When I was in Southern California last week, I got in a car accident in the parking lot of a Chevron station. I had pulled in to turn around, because I couldn't (for the love of God) find the building I was supposed to be at for my 6:30 meeting. While I was pulling in, this truck hit me in the back left side of my car. Startled of course, I paused, and then proceeded to park. When I looked behind me, I saw that the jerk driving away. Full of such anger, and without even thinking, I chased him down the street. I continued to follow him to a parking lot by a baseball field, pulled up next to him, pointed my finger (not that one) at him, got out of my car, and yelled at him. "You don't do that! You don't just hit someone and run away!" I screamed. I also used some strong profanities. I was mad. He actually seemed pretty ashamed, and astonished that I had followed him. He told me he didn't have insurance and drove away as I memorized his license plate. As I told this story back to my mom later that night, she was not as proud as I thought she would have been. "He could have had a gun. He could have been in a gang," she told me. That is true, and I could have just taken down his license plate and not screamed in his face. I could have done nothing and just accepted the fact that I was involved in a hit and run.
Last night my roommate, Carly, was sexually harassed on the subway by a young kid and his friends. She shared the story on her own blog, and I recommend that you read it. When I heard what had happened this morning, I found myself so angry at how everything was handled. How nobody else on the subway did anything. How people were mad that it delayed their train. How she questioned if she overreacted to a guy grabbing her arm and catcalling her. As with Carly, I've never actually said anything to a guy catcalling me. I usually ignore it, pretend it's not happening, and if I'm feeling brave then I'll just stare them down with the hope that a piano will fall from the sky on top of them. I'm so proud she spoke up. I'm happy she didn't just sit down and ignore their crude comments. I'm not sure how I would have handled the situation, but I'd like to think I would the way she did. Based off my hot temper story from above though, it might have involved something more (like a good kick in the crotch).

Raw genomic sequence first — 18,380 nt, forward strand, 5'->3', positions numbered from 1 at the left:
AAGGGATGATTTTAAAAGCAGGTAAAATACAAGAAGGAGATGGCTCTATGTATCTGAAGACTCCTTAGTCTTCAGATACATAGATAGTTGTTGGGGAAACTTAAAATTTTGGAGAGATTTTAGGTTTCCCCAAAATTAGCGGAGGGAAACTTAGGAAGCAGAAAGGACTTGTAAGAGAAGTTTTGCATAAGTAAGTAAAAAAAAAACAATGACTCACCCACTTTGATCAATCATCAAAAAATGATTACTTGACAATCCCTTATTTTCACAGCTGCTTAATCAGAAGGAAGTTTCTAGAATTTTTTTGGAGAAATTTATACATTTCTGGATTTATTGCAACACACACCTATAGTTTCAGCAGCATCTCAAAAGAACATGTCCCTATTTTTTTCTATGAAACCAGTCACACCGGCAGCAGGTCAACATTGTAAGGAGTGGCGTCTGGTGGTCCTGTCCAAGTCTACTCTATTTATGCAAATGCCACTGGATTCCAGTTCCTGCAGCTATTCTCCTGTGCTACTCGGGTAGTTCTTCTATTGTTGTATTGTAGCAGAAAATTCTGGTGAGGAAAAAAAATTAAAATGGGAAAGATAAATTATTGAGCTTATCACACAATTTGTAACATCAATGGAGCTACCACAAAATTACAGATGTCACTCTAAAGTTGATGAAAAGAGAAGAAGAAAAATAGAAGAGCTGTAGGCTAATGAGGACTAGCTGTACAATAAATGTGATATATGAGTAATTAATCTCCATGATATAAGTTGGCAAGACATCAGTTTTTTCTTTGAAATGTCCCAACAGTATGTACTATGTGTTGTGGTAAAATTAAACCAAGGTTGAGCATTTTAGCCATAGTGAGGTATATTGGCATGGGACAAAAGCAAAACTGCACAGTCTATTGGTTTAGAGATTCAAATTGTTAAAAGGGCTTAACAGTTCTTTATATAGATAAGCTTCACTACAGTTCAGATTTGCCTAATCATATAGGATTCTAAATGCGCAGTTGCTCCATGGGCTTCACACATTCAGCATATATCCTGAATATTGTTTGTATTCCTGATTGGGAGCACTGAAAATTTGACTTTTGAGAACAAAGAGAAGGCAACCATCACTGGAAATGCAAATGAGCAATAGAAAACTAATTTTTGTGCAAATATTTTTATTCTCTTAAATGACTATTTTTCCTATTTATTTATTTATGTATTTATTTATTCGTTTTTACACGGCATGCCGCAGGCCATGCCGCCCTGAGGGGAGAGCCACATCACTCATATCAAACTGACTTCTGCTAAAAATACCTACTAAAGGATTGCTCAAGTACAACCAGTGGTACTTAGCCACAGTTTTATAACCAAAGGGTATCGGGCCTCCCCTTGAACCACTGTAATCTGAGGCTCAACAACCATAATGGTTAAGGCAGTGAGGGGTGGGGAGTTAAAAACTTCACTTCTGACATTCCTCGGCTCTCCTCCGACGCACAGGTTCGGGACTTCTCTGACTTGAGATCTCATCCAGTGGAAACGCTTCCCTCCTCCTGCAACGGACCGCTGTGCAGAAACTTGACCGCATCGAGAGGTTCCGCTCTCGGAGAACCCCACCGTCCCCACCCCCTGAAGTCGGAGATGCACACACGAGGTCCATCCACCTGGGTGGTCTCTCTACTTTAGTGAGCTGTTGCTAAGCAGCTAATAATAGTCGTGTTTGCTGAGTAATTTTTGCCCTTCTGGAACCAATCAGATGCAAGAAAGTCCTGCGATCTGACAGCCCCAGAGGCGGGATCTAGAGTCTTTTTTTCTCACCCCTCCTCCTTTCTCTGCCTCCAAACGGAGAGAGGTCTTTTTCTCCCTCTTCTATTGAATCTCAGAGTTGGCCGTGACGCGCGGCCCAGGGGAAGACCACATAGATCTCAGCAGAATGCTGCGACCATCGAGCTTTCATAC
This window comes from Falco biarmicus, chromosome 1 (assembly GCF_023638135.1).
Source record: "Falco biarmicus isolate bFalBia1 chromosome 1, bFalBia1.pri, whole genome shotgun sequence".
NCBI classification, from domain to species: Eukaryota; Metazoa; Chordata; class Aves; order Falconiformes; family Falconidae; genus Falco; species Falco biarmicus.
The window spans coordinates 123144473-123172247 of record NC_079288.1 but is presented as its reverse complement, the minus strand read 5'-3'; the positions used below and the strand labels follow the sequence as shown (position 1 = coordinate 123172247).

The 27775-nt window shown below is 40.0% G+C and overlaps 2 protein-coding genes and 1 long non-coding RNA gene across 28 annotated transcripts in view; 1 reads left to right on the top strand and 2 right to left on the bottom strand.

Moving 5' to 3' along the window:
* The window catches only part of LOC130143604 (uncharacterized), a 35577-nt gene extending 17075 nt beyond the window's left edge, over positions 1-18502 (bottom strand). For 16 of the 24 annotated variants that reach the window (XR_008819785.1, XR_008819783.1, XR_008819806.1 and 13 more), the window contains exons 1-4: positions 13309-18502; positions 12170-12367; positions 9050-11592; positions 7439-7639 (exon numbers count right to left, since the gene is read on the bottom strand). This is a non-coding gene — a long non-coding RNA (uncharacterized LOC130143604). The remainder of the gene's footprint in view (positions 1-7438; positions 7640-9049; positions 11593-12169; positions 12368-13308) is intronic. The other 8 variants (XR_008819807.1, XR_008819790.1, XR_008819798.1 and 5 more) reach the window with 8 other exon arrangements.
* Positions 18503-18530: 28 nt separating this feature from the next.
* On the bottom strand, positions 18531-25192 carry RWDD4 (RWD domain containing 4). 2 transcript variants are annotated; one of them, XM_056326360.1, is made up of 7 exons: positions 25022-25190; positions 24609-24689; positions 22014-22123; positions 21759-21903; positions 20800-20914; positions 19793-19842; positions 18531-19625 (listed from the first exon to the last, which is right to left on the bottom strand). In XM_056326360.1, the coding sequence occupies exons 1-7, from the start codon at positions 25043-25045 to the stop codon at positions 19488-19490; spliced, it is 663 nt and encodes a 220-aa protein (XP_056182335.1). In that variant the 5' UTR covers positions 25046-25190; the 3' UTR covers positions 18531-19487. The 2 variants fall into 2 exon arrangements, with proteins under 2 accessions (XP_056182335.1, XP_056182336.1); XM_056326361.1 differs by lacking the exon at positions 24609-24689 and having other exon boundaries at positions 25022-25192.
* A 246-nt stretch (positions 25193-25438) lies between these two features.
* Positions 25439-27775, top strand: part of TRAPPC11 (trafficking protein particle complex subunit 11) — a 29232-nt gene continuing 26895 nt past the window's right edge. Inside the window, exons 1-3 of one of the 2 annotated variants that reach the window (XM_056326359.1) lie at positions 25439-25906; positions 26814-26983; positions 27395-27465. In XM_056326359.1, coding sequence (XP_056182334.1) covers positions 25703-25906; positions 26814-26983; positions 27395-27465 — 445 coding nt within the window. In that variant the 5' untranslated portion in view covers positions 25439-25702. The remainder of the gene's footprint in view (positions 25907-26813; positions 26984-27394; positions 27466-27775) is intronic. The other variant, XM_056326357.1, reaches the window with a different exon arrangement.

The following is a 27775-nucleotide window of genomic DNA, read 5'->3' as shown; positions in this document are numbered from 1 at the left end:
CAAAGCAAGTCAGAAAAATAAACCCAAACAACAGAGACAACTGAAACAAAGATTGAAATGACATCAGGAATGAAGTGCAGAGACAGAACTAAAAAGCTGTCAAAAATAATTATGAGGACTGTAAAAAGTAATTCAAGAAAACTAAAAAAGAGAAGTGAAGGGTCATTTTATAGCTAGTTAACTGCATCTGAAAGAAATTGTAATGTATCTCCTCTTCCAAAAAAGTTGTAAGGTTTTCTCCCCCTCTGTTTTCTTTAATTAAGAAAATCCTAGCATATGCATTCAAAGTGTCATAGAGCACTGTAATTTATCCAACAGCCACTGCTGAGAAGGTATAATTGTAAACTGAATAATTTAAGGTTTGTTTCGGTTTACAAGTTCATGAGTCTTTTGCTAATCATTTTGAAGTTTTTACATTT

Over the past few weeks I've been noticing more and more posts on Facebook from my female friends regarding their experiences with catcalling. Ladies have been venting, complaining, and coming together over this subject. NPR's "Tell Me More" asked women to share their stories. I haven't listened to the podcast yet, but I have a feeling it will carry a similar tone to my friend's on Facebook. How it makes women feel objectified, weak, and powerless. How if they don't hear a guy catcall, it makes them wonder why not. How much it sucks that they dress up to make themselves feel good (not to appease the dudes) and then have to walk down the street in fear. Fear that maybe someday it won't just be a catcall, but a grab of the arm or worse.
When I was seventeen, this guy I worked with came up behind me and pinched my ass. Without hesitating, I turned around and punched him in the arm as hard as I could. He was very startled and yelled at me, something like "what the fuck!" Then I apologized. Yes. I apologized for hitting him. I never reported it. I never said anything. I even thought, "Oh. Girls aren't supposed to act like that, are they? They're supposed to flirt back." I'm ashamed that I even thought that. I'm angry that somewhere along the way, I had gained the understanding that we as women should be okay with it when we are being objectified.
It seems like a broad statement to say that society taught me that. Society led me to believe that I should keep my mouth shut and ignore the catcalling and the inappropriateness in the work environment. That I shouldn't yell at the guys when they hit me and then run away, because I should protect myself. As a woman, I should protect myself. What about protecting other people though? What about protecting other women and young girls? We shouldn't be afraid to confront these guys when they're verbally attacking us, or when we see someone else being harassed. I know it's easier said than done. I know we all think we'll handle things differently than we do when faced with a situation like that. A bunch of us responded to Carly's story and said that they would have physically attacked the guys that approached her. While that might or might not be true, I do know that no matter what we would have stood by Carly so she wouldn't feel so alone. We would have offered some help instead of just closing our eyes, ignoring it, and pretending like none of it has absolutely nothing to do with us.
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